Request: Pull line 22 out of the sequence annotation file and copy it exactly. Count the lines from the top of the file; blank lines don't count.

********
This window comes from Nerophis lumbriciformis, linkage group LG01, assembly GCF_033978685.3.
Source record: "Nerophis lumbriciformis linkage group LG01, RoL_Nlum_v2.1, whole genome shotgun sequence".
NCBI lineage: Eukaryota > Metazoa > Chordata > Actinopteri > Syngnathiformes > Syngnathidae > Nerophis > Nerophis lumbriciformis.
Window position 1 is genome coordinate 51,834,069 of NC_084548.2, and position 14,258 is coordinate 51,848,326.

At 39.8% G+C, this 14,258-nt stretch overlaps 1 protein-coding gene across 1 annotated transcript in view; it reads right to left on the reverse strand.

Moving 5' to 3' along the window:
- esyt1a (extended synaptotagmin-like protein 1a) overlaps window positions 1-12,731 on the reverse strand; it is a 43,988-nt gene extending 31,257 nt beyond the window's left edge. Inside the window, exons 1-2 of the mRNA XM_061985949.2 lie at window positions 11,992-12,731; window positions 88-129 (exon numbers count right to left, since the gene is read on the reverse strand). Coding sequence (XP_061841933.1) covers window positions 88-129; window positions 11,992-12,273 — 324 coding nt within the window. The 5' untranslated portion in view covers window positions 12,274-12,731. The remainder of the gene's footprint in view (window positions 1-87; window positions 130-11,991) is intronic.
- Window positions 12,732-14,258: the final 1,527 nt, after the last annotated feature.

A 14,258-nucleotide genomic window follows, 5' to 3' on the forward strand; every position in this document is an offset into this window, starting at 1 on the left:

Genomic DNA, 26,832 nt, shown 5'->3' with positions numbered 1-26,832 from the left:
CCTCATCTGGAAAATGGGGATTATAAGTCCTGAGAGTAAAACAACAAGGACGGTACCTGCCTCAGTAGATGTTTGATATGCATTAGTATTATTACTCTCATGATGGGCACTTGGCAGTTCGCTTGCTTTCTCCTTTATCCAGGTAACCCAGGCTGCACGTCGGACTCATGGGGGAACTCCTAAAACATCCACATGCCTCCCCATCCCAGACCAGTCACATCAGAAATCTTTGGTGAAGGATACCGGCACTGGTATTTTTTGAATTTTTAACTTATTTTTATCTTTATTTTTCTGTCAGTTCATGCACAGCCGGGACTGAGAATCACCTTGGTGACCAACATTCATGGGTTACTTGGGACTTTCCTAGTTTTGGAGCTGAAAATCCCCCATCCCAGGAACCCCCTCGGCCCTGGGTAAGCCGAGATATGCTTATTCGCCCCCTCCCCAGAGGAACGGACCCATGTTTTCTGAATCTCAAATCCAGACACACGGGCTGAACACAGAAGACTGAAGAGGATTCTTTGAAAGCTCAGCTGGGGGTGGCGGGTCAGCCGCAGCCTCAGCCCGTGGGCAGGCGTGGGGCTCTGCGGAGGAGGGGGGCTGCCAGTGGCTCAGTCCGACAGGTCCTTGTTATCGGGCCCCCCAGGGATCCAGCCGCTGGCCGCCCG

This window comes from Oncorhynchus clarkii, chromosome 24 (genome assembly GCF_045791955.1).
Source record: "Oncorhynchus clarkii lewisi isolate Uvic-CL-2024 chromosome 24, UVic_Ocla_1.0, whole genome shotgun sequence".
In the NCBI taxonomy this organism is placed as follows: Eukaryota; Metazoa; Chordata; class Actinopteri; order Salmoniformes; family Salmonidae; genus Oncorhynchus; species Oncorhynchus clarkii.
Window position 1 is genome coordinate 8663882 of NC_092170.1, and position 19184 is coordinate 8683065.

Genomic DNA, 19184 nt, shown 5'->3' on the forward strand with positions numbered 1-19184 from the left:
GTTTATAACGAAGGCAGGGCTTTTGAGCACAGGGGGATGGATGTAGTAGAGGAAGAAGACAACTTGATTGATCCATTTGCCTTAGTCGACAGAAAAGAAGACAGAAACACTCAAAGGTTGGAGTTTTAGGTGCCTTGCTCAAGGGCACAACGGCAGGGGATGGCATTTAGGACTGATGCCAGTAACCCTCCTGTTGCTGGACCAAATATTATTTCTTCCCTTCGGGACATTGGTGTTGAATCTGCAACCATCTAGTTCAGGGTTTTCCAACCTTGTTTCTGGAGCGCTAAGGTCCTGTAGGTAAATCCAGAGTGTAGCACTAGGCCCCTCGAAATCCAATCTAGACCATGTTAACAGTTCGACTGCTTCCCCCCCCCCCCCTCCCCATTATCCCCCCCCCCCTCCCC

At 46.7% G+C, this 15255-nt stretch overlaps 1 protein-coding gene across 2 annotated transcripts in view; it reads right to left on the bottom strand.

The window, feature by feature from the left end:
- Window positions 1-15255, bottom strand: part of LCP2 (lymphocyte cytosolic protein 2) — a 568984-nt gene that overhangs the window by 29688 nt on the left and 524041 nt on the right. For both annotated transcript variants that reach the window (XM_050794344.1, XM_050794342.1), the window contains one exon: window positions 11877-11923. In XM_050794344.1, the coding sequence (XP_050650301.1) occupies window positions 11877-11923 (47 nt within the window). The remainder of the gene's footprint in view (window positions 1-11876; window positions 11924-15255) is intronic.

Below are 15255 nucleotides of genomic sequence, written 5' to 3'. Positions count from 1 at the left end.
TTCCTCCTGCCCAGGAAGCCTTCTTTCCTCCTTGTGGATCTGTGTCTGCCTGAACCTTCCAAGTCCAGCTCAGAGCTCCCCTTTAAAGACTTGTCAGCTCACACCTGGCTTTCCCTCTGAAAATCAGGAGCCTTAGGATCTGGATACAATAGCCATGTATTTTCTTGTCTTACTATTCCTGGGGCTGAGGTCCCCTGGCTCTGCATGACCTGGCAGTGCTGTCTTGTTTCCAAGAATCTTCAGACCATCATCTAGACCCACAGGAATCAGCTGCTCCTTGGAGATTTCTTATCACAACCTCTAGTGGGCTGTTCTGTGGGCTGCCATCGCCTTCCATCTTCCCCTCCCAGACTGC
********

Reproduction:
TTCCTCCTGCCCAGGAAGCCTTCTTTCCTCCTTGTGGATCTGTGTCTGCCTGAACCTTCCAAGTCCAGCTCAGAGCTCCCCTTTAAAGACTTGTCAGCTCACACCTGGCTTTCCCTCTGAAAATCAGGAGCCTTAGGATCTGGATACAATAGCCATGTATTTTCTTGTCTTACTATTCCTGGGGCTGAGGTCCCCTGGCTCTGCATGACCTGGCAGTGCTGTCTTGTTTCCAAGAATCTTCAGACCATCATCTAGACCCACAGGAATCAGCTGCTCCTTGGAGATTTCTTATCACAACCTCTAGTGGGCTGTTCTGTGGGCTGCCATCGCCTTCCATCTTCCCCTCCCAGACTGC